Getting Started With Open Source Governance (Jeff McAffer, IEEE Computer Column)

I’m happy to report that the fourth article in the new Open Source Expanded column of IEEE Computer has been published.

TitleGetting Started With Open Source Governance
KeywordsCompanies, Licenses, Security, Software, Law
AuthorsJeff McAffer, GitHub
PublicationComputer vol. 52 (October 2019), pp. 92-96

Abstract: Using and managing open source is essential in modern software development. Here we lay out a framework for thinking about open source engagement and highlight the key steps in getting started.

As always, the article is freely available (local copy).

Also, check out the full list of articles.

Digital Sovereignty for Germany?

Last week the German government published a commissioned study on how it depends on software and services vendors (local copy). The day after the publication, Cathrin Schaer of ZDnet called to ask for my thoughts on the study and digital sovereignty for Germany: Is it even possible? Cathrin’s resulting article picked up some of our discussion, but I wanted to take the time here to elaborate on my thoughts.

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The Missed Opportunity in Defining Open Source #OpenCoreSummit

I’m at my Ph.D. student retreat, following the Open Core Summit, a commercial conference on the use of open source strategies by product vendors, on Twitter. From afar, it appears that the attack on the definition of open source has made it to the conference. This is regrettable, but possible because of a root problem with the open source definition as defined by the Open Source Initiative (OSI): It is about the licenses only. Only on the side, in the open source initiative’s mission statement does it say something about process:

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Industry Best Practices for Corporate Open Sourcing (HICSS 53)

Abstract: Companies usually don’t share the source code for the software they develop. While this approach is justified in software that constitutes differentiating intellectual property, proprietary development can lead to redundant development and other opportunity costs. In response, companies are increasingly open sourcing some if not all of their non-differentiating software. Given the limited academic research on this emerging topic, we bridge the gap between industry and academia by taking a practice-based approach. We investigate why and how companies engage in corporate open sourcing. We take an exploratory case study approach. Our cases are four companies with multi-billion-dollar revenues each: A major e-commerce company based in Germany; a leading social networking service company based in the USA; a cloud computing software company based in the USA; and a manufacturing and media software company based in the USA. We present the resulting theory in an actionable format of state-of-the-art best practice patterns.

Reference: Harutyunyan, N., Riehle, D., & Sathya, G. (2020). Industry Best Practices for Corporate Open Sourcing. In Proceedings of the 53rd Hawaii International Conference on System Sciences (HICSS 2020), to appear.

Download: The paper is available as a PDF file.

The JDownloader Immune System for Continuous Deployment (HICSS 53)

Abstract: Continuous deployment can reduce the time from a source code change to a newly deployed application significantly. Increased innovation speed can make all the difference in a competitive market situation. However, deploying at high frequency requires high speeds of discovering bugs in the deployed software. Using the JDownloader file download manager as our example, we present a fitness model to evaluate a continuously deployed software during operation for expected behavior, present the design and implementation of a monitoring component, and evaluate the model and its implementation using data from JDownloader’s multi-million member strong user base. Our evaluation finds that there had been thousands of undetected bugs, and that newly created bugs can be detected and reported 16 times faster than before.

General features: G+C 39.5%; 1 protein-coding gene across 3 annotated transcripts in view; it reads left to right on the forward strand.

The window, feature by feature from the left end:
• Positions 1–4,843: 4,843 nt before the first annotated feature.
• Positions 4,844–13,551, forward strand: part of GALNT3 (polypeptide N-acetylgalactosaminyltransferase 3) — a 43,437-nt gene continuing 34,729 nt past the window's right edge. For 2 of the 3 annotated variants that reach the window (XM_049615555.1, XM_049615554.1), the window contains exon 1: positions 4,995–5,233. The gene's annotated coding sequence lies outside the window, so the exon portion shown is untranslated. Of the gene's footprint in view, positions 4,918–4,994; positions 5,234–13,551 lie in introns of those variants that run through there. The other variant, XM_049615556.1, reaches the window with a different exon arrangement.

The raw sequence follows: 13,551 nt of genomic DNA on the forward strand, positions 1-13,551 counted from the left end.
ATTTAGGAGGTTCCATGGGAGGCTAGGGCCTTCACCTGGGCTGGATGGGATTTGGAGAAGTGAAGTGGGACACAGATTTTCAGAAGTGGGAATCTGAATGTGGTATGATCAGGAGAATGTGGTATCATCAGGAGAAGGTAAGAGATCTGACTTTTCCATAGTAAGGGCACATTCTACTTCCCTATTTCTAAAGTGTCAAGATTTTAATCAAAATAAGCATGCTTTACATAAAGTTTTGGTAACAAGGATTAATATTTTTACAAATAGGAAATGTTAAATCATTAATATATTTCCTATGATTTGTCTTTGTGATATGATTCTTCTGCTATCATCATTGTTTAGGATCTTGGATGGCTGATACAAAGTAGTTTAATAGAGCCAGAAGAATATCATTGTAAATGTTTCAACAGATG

Keywords: Continuous deployment, continuous delivery, immune system

Reference: Rechenmacher, T., Riehle, D., & Weber, M. (2020). The JDownloader Immune System for Continuous Deployment. In Proceedings of the 53rd Hawaii International Conference on System Sciences (HICSS 2020), to appear.

Download: The paper is available a PDF file.

What Microservices Can Learn From Enterprise Information Integration (HICSS 53)

Abstract: Microservices are an architectural style in which each service typically provides the complete stack of functions from a user or application programming interface through a domain model all the way to storage for that model. As a consequence, querying conjunct data from different microservices becomes a non-trivial engineering task. In this article, we review older and established general data integration theory in the enterprise context and then compare current microservice practice with enterprise information integration (EII) theory as an established approach to data integration. We find that microservices do not utilize all possible approaches for data integration that are common in enterprises. Specifically, microservices use middleware only partially and databases are not used at all to integrate data. Therefore, we further investigate whether, when, and how these two approaches can be used in a microservices context and present our findings. With our findings, we (i) clear the way for fellow researchers to investigate and improve unused integration strategies with microservices and (ii) raise the awareness of practitioners that some integration strategies may not work out of the box with microservices as they do in EII.